September 16, 2014

White Paper: Preventing MySQL Emergencies

About a year ago, I started a study of emergency incidents that our customers filed with us. What I found was really surprising, and defied conventional wisdom. I learned a lot about preventing emergencies. I just published the outcome as a white paper, including checklists that you can use and modify for your own servers. (Analysis of the nature and causes of emergencies is due to be published in the next issue of IOUG’s quarterly SELECT journal.)

About Baron Schwartz

Baron is the lead author of High Performance MySQL.
He is a former Percona employee.

Comments

  1. Baron Schwartz says:

    MySQL doesn’t always do it reliably, or someone messes things up and causes it to fail. For example, someone changes server configuration, and as a result, the server doesn’t read the same information after restart that it wrote before shutdown. I’ve seen it fail a number of times in interesting ways — these are just examples.

  2. Vojtech Kurka says:

    “Before shutting down the server, stop replication
    and issue SHOW SLAVE STATUS. Save the result to
    a file and refer to it after restart to ensure that replication starts in the correct position”

    Can please anyone explain me, why to do this? AFAIK mysql saves this information into the master.info file, so you only need to sync it to disk before you power the machine off (which does the OS for you).
    I probably missed some other reasons to do this?

    Vojtech

  3. Sean C says:

    Nice paper. Most production issues/outages can avoided with proper controls and checklists. A book I highly recommend reading and that compliments this post: Visible Ops Handbook (http://www.amazon.com/Visible-Ops-Handbook-Starting-Practical/dp/0975568604)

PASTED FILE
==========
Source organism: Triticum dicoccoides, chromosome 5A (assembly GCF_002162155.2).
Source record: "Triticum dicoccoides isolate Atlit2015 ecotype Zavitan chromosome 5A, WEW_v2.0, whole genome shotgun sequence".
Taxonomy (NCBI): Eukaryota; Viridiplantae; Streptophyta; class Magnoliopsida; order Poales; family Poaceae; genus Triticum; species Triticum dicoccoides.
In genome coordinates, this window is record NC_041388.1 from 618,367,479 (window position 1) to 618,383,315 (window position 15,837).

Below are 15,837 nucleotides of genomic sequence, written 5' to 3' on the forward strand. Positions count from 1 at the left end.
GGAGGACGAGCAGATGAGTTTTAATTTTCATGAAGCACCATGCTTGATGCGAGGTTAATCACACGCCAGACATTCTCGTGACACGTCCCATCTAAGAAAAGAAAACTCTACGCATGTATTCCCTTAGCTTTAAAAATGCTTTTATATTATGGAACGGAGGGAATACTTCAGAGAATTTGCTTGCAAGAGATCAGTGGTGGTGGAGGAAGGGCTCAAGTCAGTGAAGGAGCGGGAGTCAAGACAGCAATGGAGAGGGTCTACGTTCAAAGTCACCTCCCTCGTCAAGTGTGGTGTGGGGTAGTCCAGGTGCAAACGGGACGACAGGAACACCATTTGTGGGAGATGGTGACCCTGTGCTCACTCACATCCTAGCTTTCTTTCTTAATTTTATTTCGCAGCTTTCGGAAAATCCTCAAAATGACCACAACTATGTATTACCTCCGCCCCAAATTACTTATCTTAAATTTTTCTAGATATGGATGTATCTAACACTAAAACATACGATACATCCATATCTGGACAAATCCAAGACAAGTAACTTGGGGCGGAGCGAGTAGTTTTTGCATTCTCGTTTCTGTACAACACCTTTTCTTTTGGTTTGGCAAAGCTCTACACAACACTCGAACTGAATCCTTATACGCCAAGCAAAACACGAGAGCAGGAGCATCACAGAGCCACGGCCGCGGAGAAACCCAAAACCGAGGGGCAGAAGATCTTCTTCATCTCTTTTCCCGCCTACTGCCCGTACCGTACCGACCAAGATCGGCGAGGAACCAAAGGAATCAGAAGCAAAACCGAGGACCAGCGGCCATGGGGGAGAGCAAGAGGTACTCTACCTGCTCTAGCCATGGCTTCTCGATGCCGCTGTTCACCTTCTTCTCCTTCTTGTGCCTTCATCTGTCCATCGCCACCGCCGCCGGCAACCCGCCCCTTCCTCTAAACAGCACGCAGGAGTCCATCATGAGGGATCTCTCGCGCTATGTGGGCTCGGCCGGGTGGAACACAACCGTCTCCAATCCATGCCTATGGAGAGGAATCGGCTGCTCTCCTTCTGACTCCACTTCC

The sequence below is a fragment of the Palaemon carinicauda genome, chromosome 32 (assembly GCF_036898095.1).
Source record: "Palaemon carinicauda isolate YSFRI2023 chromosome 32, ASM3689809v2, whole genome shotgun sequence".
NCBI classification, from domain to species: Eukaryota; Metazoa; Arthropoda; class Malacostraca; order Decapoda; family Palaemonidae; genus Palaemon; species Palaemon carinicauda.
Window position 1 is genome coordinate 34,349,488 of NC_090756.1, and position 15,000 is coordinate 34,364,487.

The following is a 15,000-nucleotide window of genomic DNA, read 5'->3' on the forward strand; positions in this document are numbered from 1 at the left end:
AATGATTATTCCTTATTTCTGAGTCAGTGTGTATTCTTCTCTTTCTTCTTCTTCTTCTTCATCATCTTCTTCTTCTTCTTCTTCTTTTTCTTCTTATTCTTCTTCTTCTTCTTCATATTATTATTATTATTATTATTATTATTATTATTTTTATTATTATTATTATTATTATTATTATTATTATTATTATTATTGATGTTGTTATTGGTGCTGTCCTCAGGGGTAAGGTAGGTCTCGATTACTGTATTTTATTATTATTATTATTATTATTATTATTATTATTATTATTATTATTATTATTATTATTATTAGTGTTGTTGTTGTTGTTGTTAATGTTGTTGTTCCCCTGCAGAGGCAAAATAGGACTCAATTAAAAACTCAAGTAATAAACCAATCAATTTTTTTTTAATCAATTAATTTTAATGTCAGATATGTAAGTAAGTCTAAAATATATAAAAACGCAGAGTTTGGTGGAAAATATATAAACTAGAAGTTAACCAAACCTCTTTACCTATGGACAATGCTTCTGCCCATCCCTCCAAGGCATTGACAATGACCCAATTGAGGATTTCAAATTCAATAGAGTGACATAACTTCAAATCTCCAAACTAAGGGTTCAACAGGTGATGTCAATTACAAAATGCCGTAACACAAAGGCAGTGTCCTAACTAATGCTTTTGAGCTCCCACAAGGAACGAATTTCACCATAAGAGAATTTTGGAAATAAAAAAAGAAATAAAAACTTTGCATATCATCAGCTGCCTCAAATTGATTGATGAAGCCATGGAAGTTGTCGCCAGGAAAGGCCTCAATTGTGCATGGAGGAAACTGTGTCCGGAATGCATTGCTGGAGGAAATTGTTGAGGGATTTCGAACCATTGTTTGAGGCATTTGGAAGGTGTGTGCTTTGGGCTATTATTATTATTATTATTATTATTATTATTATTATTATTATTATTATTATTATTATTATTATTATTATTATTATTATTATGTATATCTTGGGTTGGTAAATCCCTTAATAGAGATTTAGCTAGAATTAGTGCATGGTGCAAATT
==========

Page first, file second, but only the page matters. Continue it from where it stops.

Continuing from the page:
4. Thanks for the link. I believe that the _SELECT_ article, when it is published, will further validate your viewpoint. The TL;DR version is that most emergencies in databases are caused by uncontrolled changes.

  5. Wow! Thank for this effort!

    May I add some shameless plugs?

    With regard to shutdowns (3.5, 3.6): openark kit’s oak-prepare-shutdown will perform both actions: reducing the dirty pages percent until no improvement is seen, as well as verifying no temporary tables are open on slave. It will also gracefully stop replication beforehand.

    check configuration before shutdown (3.8): mycheckpoint (monitoring tool for MySQL) records all status variables, as well as all server variables. By querying a single view, you get the entire history of parameter changes, timestamps and all. Actually, it is also easy to cross reference with the “uptime” value per entry, so you may easily relate changes that were suspiciously close to a restart (indication someone may have changed a variable dynamically yet forgot to update cnf file).

    Security (10.4, 10.4, 10.5) all these and *many* others (e.g. different users sharing the same password) are handled by openark kit’s oak-security-audit. Basically, the tool provides you with a report and recommendations on your MySQL’s security flaws.

  6. Vojtech Kurka says:

    “Before shutting down the server, stop replication
    and issue SHOW SLAVE STATUS. Save the result to
    a file and refer to it after restart to ensure that replication starts in the correct position”

    Can please anyone explain me, why to do this? AFAIK mysql saves this information into the master.info file, so you only need to sync it to disk before you power the machine off (which does the OS for you).
    I probably missed some other reasons to do this?

    Vojtech

  7. MySQL doesn’t always do it reliably, or someone messes things up and causes it to fail. For example, someone changes server configuration, and as a result, the server doesn’t read the same information after restart that it wrote before shutdown. I’ve seen it fail a number of times in interesting ways — these are just examples.

Speak Your Mind

*